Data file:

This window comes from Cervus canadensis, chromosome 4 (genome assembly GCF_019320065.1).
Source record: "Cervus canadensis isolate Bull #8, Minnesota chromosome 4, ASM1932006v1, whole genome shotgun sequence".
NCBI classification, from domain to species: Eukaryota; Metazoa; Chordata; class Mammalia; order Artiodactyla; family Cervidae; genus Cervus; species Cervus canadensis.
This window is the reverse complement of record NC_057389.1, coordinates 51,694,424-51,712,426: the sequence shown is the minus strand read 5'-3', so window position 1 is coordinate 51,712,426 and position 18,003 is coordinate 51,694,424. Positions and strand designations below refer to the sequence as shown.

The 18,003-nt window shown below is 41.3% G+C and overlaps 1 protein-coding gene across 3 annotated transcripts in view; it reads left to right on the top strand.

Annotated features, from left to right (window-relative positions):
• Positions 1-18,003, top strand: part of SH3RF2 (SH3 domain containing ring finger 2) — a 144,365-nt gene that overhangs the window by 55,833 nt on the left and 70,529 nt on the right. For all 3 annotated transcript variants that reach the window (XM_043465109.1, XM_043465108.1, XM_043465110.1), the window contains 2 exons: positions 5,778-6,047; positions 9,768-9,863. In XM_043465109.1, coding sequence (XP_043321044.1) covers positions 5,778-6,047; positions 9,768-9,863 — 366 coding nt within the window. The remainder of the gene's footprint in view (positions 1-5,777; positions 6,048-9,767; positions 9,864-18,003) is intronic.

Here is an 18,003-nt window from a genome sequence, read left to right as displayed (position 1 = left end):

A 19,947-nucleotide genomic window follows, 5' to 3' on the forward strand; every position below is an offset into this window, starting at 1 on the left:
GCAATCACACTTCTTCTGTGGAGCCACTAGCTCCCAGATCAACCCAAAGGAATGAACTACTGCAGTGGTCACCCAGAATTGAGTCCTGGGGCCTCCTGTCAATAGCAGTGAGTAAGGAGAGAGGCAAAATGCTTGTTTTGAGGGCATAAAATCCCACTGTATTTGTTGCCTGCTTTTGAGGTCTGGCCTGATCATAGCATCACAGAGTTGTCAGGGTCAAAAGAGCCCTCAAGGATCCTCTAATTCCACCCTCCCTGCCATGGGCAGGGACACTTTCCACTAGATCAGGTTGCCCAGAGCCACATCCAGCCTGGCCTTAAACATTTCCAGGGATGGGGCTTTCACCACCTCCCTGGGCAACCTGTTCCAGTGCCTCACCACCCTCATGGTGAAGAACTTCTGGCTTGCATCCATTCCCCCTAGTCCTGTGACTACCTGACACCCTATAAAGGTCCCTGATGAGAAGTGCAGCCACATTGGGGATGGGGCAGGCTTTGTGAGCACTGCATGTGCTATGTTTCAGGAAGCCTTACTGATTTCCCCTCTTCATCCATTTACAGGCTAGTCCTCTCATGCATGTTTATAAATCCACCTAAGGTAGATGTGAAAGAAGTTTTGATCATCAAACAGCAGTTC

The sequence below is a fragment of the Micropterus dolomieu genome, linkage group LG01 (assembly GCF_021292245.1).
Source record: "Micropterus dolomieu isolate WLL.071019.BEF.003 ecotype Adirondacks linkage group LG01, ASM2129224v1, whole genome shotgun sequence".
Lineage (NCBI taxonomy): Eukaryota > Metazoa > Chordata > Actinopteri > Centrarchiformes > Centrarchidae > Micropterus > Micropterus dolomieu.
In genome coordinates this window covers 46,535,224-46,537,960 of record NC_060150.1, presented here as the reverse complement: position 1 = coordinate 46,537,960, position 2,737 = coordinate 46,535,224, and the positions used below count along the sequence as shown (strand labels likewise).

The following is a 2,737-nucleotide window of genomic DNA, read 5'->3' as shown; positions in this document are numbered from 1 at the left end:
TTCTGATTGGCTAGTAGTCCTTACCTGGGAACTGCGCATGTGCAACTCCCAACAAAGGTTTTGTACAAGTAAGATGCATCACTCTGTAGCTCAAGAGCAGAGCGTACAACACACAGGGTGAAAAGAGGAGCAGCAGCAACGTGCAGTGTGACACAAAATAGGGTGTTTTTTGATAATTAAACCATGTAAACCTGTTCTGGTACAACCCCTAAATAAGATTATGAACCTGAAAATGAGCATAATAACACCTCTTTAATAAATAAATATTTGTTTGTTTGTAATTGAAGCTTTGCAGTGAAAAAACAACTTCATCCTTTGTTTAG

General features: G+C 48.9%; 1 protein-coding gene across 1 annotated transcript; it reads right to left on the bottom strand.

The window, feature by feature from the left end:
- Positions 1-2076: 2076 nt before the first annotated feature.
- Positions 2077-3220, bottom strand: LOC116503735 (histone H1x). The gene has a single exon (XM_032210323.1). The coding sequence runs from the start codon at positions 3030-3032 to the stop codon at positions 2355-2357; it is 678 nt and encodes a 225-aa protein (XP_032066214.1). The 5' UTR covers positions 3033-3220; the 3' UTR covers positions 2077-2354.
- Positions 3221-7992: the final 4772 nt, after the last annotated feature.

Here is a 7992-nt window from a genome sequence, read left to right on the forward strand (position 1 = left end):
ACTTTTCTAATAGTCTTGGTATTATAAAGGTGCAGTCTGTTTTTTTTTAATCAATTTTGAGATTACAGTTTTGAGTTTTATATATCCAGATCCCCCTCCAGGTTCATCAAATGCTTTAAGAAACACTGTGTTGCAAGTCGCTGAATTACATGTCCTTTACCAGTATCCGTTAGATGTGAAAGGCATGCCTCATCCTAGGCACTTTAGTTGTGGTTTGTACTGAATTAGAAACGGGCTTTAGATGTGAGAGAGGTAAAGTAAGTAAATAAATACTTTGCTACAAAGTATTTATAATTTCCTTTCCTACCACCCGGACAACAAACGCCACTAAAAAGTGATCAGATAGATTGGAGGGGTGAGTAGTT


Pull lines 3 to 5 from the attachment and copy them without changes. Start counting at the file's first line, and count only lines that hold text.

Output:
NCBI classification, from domain to species: Eukaryota; Metazoa; Chordata; class Mammalia; order Artiodactyla; family Cervidae; genus Cervus; species Cervus canadensis.
This window is the reverse complement of record NC_057389.1, coordinates 51,694,424-51,712,426: the sequence shown is the minus strand read 5'-3', so window position 1 is coordinate 51,712,426 and position 18,003 is coordinate 51,694,424. Positions and strand designations below refer to the sequence as shown.

The 18,003-nt window shown below is 41.3% G+C and overlaps 1 protein-coding gene across 3 annotated transcripts in view; it reads left to right on the top strand.